I'm shopping for my first aircraft. I have found a very well cared for 172 that is VFR. I also found an IFR-certified 172 that is higher time and cosmetically is showing its age. I inquired about the expense of updating the VFR plane to IFR and the seller mentioned that due to some upcoming changes in IFR requirements even a plane that is IFR rated today may require a substantial investment to keep it IFR.

I've done a lot of searching and can't find anything to substantiate that statement. The closest thing I found was an article from the AOPA way back in 1997 where the FAA had proposed rule changes that would have made a lot of (then) IFR compliant GPS units non-compliant.

What, if any, regulatory changes are on the horizon that might render the IFR certified equipment I buy today worthless tomorrow in the context of IFR?

  • 9
    $\begingroup$ He may be referring to the "ADS-B Out" requirement, which is becoming mandatory in 2020 (unless delayed). However, that is not an IFR requirement, its an "every-plane" requirement. $\endgroup$
    – abelenky
    Commented Feb 2, 2015 at 17:15
  • $\begingroup$ I've added a faa-regulations tag because I assume you only fly in FAA airspace. Please adjust if necessary. $\endgroup$
    – DeltaLima
    Commented Feb 2, 2015 at 18:11
  • 1
    $\begingroup$ Also of interest: FAA NextGen. $\endgroup$
    – reirab
    Commented Feb 2, 2015 at 20:26

1 Answer 1


At the moment the answer is "None" - with two exceptions:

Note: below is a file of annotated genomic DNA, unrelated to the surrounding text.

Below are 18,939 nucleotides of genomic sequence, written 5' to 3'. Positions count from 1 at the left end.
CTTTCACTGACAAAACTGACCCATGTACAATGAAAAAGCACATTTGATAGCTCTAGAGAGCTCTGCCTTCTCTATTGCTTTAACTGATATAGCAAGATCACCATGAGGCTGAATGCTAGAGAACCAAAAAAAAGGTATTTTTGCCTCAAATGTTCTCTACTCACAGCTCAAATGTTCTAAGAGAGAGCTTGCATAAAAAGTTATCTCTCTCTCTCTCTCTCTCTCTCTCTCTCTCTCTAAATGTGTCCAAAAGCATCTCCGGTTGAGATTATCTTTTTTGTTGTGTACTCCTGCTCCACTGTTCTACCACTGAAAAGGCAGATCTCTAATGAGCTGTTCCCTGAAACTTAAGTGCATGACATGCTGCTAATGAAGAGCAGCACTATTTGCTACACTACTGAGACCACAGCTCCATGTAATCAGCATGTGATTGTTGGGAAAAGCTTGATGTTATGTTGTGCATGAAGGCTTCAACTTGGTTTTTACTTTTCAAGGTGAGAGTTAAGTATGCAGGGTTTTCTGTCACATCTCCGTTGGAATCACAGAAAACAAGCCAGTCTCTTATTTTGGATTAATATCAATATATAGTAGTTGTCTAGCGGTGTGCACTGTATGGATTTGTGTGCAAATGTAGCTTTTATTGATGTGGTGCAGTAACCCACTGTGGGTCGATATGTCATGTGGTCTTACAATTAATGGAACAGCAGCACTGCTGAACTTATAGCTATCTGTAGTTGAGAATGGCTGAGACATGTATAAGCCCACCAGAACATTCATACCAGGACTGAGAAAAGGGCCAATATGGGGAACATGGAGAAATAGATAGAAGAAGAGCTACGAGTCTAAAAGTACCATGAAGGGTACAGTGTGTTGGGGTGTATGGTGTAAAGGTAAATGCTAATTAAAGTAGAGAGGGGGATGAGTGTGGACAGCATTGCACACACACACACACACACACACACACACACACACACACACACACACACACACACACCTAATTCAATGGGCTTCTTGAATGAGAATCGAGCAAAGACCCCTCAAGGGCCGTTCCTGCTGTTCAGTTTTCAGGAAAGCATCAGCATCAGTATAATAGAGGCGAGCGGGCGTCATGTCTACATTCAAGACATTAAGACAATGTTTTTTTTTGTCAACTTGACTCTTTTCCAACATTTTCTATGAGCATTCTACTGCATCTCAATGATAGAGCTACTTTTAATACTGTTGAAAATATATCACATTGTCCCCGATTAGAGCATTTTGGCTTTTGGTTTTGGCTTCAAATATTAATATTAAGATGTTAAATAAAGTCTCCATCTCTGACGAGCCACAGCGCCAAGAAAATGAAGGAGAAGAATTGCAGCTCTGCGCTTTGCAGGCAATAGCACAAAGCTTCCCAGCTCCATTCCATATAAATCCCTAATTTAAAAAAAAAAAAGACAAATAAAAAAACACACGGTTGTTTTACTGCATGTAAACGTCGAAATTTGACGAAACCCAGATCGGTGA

1. LORAN receivers
    These are already worthless because the US has shut down our LORAN chains.
    They are jokingly referred to as "IFR-Certified Lead Bricks".

  2. ADFs
    The FAA is killing off NDBs one by one - an ADF is basically an expensive, drag-producing AM Radio in many parts of the country, and its utility is in steady decline.

Other than that the core IFR technologies are pretty much sticking around:

  • VOR/LOC/ILS isn't going anywhere.
    Some VORs are getting decommissioned, but even the bleakest plans call for the FAA to maintain a "minimal operational network" of VORs as a backup in the event of trouble with the GPS satellites..

  • DME is sticking around.
    Lots of planes flying around use DME still, and there are lots of DME approaches which serve as good backups for GPS approaches.

  • (WAAS) GPS is the current "best technology" & isn't going away soon.
    The FAA LOVES WAAS GPS. It lets them get ILS-type approaches to pretty much any runway without expensive ground equipment to install/maintain/test. If you have an IFR-Certified WAAS GPS in your aircraft you're on the cutting edge of IFR navigation equipment, even if the GPS itself is older-generation technology (such as the popular Garmin 430W).
    If your GPS is not WAAS capable it's still going to be usable, but it's much more limited. It may also pose some problems for you down the road (see below).

Some equipment regulations are changing (as part of the ADS-B Out mandate coming in 2020), but that's not an IFR-specific thing.

The crux of the ADS-B Out mandate is if you want to fly in airspace where a Mode C transponder is currently required you will need two things in your aircraft (if they're not already installed):

  • An ADS-B Out transmitter to broadcast your position.
    This can be achieved in two ways:
    A Mode S transponder with Extended Squitter (1090ES); or
    A 987MHz Universal Access Transceiver (UAT)

  • A suitably accurate position source to talk to the transmitter.
    Currently that means a WAAS GPS - either a panel-mounted device or a separate "blind" box.

The cost of complying with this mandate falls somewhere within a wide range: If you want a modern WAAS GPS with a touchscreen interface that will let you fly GPS approaches and a new transponder to do the broadcasting part you're going to spend a lot more money than if you install a Universal Access Transceiver and blind GPS source that do the absolute minimum required to comply.


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